FORM AS PROCESS IN FOLKTALE NARRATION: THE RELATIONSHIP BETWEEN DEEP AND SURFACE STRUCTURES
This study grew out of a concern that current deep structure postulations were all only partially successful because they did not illustrate the complex relationship between all the elements of a tale's deep and surface structures. To illustrate the value of a more complex and discriminating analytical method and the information it can yield, I collected twenty-nine variants of the popular Eskomo story of several girls who were wedded to nonhuman husbands (the most accessible variant is "The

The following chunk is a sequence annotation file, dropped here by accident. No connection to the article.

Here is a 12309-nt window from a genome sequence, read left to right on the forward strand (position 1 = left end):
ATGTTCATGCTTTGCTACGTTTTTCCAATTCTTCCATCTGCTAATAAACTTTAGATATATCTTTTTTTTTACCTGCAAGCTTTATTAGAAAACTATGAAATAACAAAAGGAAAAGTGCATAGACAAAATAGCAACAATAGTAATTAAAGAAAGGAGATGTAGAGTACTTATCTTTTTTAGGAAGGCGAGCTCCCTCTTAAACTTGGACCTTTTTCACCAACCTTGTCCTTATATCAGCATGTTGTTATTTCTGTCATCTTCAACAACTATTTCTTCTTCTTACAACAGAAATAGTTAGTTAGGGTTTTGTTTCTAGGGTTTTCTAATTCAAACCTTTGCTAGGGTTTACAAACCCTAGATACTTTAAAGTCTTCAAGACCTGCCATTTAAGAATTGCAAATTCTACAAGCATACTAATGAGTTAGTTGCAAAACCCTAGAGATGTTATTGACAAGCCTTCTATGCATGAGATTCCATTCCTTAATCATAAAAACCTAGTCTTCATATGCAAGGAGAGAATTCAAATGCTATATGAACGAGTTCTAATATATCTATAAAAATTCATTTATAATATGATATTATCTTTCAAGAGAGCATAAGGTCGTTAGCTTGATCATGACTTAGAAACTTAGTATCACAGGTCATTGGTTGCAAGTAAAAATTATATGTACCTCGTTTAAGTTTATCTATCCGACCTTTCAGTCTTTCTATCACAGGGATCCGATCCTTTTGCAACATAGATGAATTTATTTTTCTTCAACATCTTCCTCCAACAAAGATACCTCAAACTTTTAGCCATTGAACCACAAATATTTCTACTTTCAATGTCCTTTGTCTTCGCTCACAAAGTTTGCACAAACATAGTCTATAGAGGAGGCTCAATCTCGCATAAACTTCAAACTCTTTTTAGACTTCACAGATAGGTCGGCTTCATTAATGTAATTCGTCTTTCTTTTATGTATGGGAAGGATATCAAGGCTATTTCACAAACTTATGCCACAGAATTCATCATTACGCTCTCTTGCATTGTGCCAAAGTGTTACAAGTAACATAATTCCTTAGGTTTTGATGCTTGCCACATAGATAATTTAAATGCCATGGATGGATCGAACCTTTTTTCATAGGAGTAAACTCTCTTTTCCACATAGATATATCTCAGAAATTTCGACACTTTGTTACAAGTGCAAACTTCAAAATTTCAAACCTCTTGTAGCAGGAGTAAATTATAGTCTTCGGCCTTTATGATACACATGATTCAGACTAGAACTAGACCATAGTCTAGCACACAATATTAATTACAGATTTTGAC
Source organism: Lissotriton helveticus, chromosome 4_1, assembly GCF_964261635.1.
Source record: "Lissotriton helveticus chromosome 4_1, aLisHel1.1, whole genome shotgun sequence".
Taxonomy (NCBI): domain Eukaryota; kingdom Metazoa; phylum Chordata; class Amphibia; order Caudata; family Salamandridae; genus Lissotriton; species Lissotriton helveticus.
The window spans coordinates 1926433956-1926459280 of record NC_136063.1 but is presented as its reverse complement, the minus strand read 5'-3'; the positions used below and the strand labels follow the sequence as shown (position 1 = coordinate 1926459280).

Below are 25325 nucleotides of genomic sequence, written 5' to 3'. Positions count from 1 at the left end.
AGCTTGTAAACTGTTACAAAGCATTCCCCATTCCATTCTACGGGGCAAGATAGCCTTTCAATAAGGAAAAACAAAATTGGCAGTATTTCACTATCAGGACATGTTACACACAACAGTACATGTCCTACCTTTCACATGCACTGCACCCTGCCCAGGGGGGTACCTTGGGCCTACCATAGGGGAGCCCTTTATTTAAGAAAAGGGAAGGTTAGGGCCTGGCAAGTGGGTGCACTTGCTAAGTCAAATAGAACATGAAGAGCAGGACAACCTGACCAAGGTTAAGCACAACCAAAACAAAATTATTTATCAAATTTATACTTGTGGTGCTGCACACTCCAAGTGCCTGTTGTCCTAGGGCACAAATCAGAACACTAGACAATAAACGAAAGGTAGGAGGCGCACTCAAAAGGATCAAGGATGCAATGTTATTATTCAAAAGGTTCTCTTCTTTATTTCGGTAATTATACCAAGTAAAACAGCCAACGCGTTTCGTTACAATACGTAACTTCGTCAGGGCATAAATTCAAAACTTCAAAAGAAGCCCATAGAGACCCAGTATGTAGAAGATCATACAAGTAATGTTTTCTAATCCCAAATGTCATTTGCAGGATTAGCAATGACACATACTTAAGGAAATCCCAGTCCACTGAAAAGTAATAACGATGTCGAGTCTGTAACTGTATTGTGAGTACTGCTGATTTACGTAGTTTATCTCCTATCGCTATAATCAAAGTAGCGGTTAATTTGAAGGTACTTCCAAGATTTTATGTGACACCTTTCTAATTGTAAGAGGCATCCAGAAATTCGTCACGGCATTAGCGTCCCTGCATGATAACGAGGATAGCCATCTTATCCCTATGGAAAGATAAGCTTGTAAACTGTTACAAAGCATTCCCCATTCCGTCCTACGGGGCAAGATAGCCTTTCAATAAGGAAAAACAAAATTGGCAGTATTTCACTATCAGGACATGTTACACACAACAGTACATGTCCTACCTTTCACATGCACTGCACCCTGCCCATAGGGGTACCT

... le and Eagle Husbands," in Thompson's Tales of the North American Indians). The method involved three steps: first, developing a mode of description which would provide accountability for all units and relationslips in the surface structure of any variant text; second, constructing a model hypothetical base tale which would reflect in detail the surface structure complexity of the variant texts; and third, expanding a simple deep structure formula to correlate it with the hypothetical base tale. Through these expanded forms I hoped to accurately describe the relationship between the tale's deep and surface structures. Descriptive Analysis and Surface Structure Attempting to account for all parts of a tale required rethinking and revision of the common usage definitions for delineating units of surface structure. Alan Dundes, in his morphological study, briefly summarized the history of this ongoing process of revision to which I would contribute the following discussion. Thompsonls motifs do not adequately serve the purpose of accountability since they cover units of narrative action which vary both in size and significance; nor, perhaps, were they intended to. However, I have retained 'the 'term "motif" with its widespread connotation of being the nuclear element in folktales, but I have tried to further specify the term with a structural definition. In the Eskimo tale, for instance, a girl is abducted by an animal (usually a whale, but in at least one instance a walrus) to some distant place (there are several alternatives) where in a few variants he builds her a house from his bones. The question, in structural terms, is whether this action is divisible and on what basis. An abduction and abductor are required in every variant, though the type of animal may vary: the other information appears optional. On the basis of occurrence we can isolate the abduction act from the other elements which appear to molify it. I would define Motif, tFen, as the smallest independent unit of plot capable of isolation and modification. Snlaller than the motif is the Detail, the type of animal, for example. Details are often optional and they always modify a motif or another detail, never occurring apart from such modifying relationships.